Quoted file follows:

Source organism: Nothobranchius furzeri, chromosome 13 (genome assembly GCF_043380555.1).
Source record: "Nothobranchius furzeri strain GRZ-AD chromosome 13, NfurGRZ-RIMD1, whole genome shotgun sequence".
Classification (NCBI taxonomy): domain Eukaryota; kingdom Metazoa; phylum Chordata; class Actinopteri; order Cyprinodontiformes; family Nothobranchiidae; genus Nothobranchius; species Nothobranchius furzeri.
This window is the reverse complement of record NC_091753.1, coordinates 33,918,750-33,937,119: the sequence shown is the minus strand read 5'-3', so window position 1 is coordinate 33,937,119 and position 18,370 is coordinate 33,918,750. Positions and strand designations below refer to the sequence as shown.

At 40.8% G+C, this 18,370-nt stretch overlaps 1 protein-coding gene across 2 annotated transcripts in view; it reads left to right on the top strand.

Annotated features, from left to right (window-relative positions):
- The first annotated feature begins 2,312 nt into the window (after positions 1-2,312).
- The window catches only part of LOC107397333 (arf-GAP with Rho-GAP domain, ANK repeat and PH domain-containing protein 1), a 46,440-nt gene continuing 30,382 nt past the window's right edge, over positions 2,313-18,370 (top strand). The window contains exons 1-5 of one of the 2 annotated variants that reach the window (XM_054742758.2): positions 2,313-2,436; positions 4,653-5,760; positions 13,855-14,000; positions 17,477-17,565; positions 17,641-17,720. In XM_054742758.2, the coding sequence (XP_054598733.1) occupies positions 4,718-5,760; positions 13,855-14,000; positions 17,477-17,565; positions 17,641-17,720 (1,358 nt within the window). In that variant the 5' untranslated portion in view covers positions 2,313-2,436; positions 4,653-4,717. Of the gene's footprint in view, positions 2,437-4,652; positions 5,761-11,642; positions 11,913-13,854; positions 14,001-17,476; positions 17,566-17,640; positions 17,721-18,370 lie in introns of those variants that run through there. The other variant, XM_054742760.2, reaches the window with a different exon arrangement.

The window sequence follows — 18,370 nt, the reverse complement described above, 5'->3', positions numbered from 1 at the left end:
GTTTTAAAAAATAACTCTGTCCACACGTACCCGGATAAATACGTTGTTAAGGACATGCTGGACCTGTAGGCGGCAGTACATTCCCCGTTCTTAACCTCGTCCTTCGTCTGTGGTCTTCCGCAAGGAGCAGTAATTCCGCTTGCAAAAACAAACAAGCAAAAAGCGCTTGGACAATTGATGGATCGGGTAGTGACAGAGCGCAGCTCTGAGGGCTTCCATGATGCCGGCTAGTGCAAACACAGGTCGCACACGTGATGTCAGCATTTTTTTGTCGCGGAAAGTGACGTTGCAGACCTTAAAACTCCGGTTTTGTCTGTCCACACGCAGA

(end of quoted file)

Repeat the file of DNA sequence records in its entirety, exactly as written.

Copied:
Source organism: Nothobranchius furzeri, chromosome 13 (genome assembly GCF_043380555.1).
Source record: "Nothobranchius furzeri strain GRZ-AD chromosome 13, NfurGRZ-RIMD1, whole genome shotgun sequence".
Classification (NCBI taxonomy): domain Eukaryota; kingdom Metazoa; phylum Chordata; class Actinopteri; order Cyprinodontiformes; family Nothobranchiidae; genus Nothobranchius; species Nothobranchius furzeri.
This window is the reverse complement of record NC_091753.1, coordinates 33,918,750-33,937,119: the sequence shown is the minus strand read 5'-3', so window position 1 is coordinate 33,937,119 and position 18,370 is coordinate 33,918,750. Positions and strand designations below refer to the sequence as shown.

At 40.8% G+C, this 18,370-nt stretch overlaps 1 protein-coding gene across 2 annotated transcripts in view; it reads left to right on the top strand.

Annotated features, from left to right (window-relative positions):
- The first annotated feature begins 2,312 nt into the window (after positions 1-2,312).
- The window catches only part of LOC107397333 (arf-GAP with Rho-GAP domain, ANK repeat and PH domain-containing protein 1), a 46,440-nt gene continuing 30,382 nt past the window's right edge, over positions 2,313-18,370 (top strand). The window contains exons 1-5 of one of the 2 annotated variants that reach the window (XM_054742758.2): positions 2,313-2,436; positions 4,653-5,760; positions 13,855-14,000; positions 17,477-17,565; positions 17,641-17,720. In XM_054742758.2, the coding sequence (XP_054598733.1) occupies positions 4,718-5,760; positions 13,855-14,000; positions 17,477-17,565; positions 17,641-17,720 (1,358 nt within the window). In that variant the 5' untranslated portion in view covers positions 2,313-2,436; positions 4,653-4,717. Of the gene's footprint in view, positions 2,437-4,652; positions 5,761-11,642; positions 11,913-13,854; positions 14,001-17,476; positions 17,566-17,640; positions 17,721-18,370 lie in introns of those variants that run through there. The other variant, XM_054742760.2, reaches the window with a different exon arrangement.

The window sequence follows — 18,370 nt, the reverse complement described above, 5'->3', positions numbered from 1 at the left end:
GTTTTAAAAAATAACTCTGTCCACACGTACCCGGATAAATACGTTGTTAAGGACATGCTGGACCTGTAGGCGGCAGTACATTCCCCGTTCTTAACCTCGTCCTTCGTCTGTGGTCTTCCGCAAGGAGCAGTAATTCCGCTTGCAAAAACAAACAAGCAAAAAGCGCTTGGACAATTGATGGATCGGGTAGTGACAGAGCGCAGCTCTGAGGGCTTCCATGATGCCGGCTAGTGCAAACACAGGTCGCACACGTGATGTCAGCATTTTTTTGTCGCGGAAAGTGACGTTGCAGACCTTAAAACTCCGGTTTTGTCTGTCCACACGCAGA